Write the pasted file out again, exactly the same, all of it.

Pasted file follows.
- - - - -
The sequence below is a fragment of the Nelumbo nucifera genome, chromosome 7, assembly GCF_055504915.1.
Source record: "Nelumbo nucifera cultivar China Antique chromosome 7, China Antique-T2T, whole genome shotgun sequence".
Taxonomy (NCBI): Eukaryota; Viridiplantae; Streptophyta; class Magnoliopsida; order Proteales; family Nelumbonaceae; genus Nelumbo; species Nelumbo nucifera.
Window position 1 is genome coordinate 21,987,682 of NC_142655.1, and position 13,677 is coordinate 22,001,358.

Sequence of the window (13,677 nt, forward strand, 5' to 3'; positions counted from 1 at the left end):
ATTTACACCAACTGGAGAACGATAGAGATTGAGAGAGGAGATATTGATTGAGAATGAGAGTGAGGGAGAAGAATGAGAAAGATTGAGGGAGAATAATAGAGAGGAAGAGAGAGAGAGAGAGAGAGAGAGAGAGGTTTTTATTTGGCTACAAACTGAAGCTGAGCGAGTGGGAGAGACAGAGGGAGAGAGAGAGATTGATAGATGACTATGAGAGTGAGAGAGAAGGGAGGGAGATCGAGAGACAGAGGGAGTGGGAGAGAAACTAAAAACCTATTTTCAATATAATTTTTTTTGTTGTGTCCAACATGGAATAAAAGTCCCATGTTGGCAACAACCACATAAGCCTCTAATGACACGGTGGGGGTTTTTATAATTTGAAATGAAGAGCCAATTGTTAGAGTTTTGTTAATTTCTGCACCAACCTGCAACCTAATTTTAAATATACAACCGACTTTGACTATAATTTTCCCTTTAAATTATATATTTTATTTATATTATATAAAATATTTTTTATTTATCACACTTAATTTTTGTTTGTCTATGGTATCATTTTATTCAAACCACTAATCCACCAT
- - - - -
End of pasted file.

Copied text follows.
The sequence below is a fragment of the Nelumbo nucifera genome, chromosome 7, assembly GCF_055504915.1.
Source record: "Nelumbo nucifera cultivar China Antique chromosome 7, China Antique-T2T, whole genome shotgun sequence".
Taxonomy (NCBI): Eukaryota; Viridiplantae; Streptophyta; class Magnoliopsida; order Proteales; family Nelumbonaceae; genus Nelumbo; species Nelumbo nucifera.
Window position 1 is genome coordinate 21,987,682 of NC_142655.1, and position 13,677 is coordinate 22,001,358.

Sequence of the window (13,677 nt, forward strand, 5' to 3'; positions counted from 1 at the left end):
ATTTACACCAACTGGAGAACGATAGAGATTGAGAGAGGAGATATTGATTGAGAATGAGAGTGAGGGAGAAGAATGAGAAAGATTGAGGGAGAATAATAGAGAGGAAGAGAGAGAGAGAGAGAGAGAGAGAGAGGTTTTTATTTGGCTACAAACTGAAGCTGAGCGAGTGGGAGAGACAGAGGGAGAGAGAGAGATTGATAGATGACTATGAGAGTGAGAGAGAAGGGAGGGAGATCGAGAGACAGAGGGAGTGGGAGAGAAACTAAAAACCTATTTTCAATATAATTTTTTTTGTTGTGTCCAACATGGAATAAAAGTCCCATGTTGGCAACAACCACATAAGCCTCTAATGACACGGTGGGGGTTTTTATAATTTGAAATGAAGAGCCAATTGTTAGAGTTTTGTTAATTTCTGCACCAACCTGCAACCTAATTTTAAATATACAACCGACTTTGACTATAATTTTCCCTTTAAATTATATATTTTATTTATATTATATAAAATATTTTTTATTTATCACACTTAATTTTTGTTTGTCTATGGTATCATTTTATTCAAACCACTAATCCACCAT